By simultaneously infecting the nose with a flu virus and a bacterium that is one of the leading causes of ear infections in children, the researchers found that the flu virus inflamed the nasal tissue and significantly increased both the number of bacteria and their propensity to travel through the Eustachian tube and infect the middle ear.
The study is published in the current online issue of the American Society for Microbiology’s journal Infection and Immunity.
“Every individual has bacteria in the nose that most of the time doesn’t cause problems,” said the study’s lead author, W. Edward Swords, Ph.D., professor of microbiology and immunology at Wake Forest Baptist. “However, under certain conditions those bacteria can migrate to the middle ear and cause an ear infection, and now we have a better understanding of how and why that happens.”
The bacterium used in the animal study, Streptococcus pneumoniae, is known to exist in the noses of children in two phases, one relatively invasive and the other relatively benign. The more invasive phase is more frequently found in the infected ears of children. However, the study indicated that the flu virus promoted bacterial growth and ear infection regardless of which phase of the bacterium was present in the nose.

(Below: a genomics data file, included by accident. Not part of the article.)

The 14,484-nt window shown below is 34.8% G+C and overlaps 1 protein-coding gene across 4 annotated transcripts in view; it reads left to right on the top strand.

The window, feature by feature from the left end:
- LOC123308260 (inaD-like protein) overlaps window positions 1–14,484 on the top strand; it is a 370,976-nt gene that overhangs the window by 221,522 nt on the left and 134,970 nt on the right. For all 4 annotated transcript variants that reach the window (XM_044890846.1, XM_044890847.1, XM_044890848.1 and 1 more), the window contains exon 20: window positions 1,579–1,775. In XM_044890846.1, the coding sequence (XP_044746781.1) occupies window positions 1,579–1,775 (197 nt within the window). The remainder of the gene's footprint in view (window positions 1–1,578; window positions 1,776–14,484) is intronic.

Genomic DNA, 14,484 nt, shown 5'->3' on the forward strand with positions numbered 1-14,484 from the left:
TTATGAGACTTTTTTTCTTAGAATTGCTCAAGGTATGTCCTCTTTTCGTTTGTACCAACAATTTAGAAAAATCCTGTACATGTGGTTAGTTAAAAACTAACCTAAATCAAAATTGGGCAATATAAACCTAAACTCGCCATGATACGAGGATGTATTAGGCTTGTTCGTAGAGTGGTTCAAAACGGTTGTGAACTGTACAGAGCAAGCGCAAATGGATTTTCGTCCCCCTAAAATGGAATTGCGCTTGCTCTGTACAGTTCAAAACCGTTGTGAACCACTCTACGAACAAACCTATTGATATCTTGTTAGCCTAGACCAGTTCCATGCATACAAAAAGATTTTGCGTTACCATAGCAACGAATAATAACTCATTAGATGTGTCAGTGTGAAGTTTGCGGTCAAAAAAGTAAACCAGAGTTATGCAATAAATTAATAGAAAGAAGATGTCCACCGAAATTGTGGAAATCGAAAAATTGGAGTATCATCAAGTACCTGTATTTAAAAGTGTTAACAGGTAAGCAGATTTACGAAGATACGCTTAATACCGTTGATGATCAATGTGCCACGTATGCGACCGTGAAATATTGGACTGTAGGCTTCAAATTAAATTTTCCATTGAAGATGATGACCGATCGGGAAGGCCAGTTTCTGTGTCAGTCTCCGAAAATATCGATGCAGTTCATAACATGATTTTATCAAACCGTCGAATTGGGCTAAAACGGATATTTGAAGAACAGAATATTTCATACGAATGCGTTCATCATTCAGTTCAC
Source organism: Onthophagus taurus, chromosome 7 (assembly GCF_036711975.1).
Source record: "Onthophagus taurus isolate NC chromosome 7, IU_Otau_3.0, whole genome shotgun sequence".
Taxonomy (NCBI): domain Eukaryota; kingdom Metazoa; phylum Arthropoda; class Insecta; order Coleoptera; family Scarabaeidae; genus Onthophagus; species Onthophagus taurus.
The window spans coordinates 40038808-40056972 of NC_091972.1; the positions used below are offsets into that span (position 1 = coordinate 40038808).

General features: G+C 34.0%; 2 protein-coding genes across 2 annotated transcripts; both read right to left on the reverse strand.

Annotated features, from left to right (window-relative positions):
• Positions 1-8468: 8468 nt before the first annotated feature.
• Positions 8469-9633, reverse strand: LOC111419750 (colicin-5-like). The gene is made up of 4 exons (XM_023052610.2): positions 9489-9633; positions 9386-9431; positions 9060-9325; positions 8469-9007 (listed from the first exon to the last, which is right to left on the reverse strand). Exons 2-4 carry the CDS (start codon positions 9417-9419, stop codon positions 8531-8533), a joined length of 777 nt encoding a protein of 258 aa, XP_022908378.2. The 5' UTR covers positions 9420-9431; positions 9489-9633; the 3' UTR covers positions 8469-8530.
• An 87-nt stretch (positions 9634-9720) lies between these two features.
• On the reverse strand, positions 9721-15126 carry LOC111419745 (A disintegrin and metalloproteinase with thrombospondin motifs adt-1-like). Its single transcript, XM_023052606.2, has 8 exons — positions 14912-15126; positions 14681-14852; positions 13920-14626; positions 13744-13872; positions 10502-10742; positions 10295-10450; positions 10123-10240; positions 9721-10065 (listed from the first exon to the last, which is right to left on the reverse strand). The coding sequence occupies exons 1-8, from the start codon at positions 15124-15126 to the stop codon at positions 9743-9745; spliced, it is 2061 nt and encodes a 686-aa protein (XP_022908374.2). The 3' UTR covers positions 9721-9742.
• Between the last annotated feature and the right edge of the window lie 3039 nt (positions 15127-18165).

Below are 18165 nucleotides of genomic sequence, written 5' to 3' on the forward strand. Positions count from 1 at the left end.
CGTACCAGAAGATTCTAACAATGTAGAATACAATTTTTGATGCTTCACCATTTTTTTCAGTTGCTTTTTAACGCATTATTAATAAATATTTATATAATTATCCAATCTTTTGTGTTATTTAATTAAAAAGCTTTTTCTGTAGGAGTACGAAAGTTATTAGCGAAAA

“These findings suggest that a flu infection modifies the response of the immune system to this particular bacterium, enabling even the type that has previously been considered benign to infect the middle ear,” Swords said.
Work in Swords’ laboratory is sponsored by NIH Institute of Deafness and Other Communication Diseases grant R01 DC10051 and AstraZeneca.
Co-authors of the study are John T. Wren, B.S., Lance A. Blevins, B.S., Bing Pang, Ph.D., Lauren B. King, Ph.D., Antonia C. Perez, Ph.D., Kyle A. Murrah, Ph.D., Jennifer L. Reimche, B.S., and Martha A. Alexander-Miller, Ph.D., all of Wake Forest Baptist.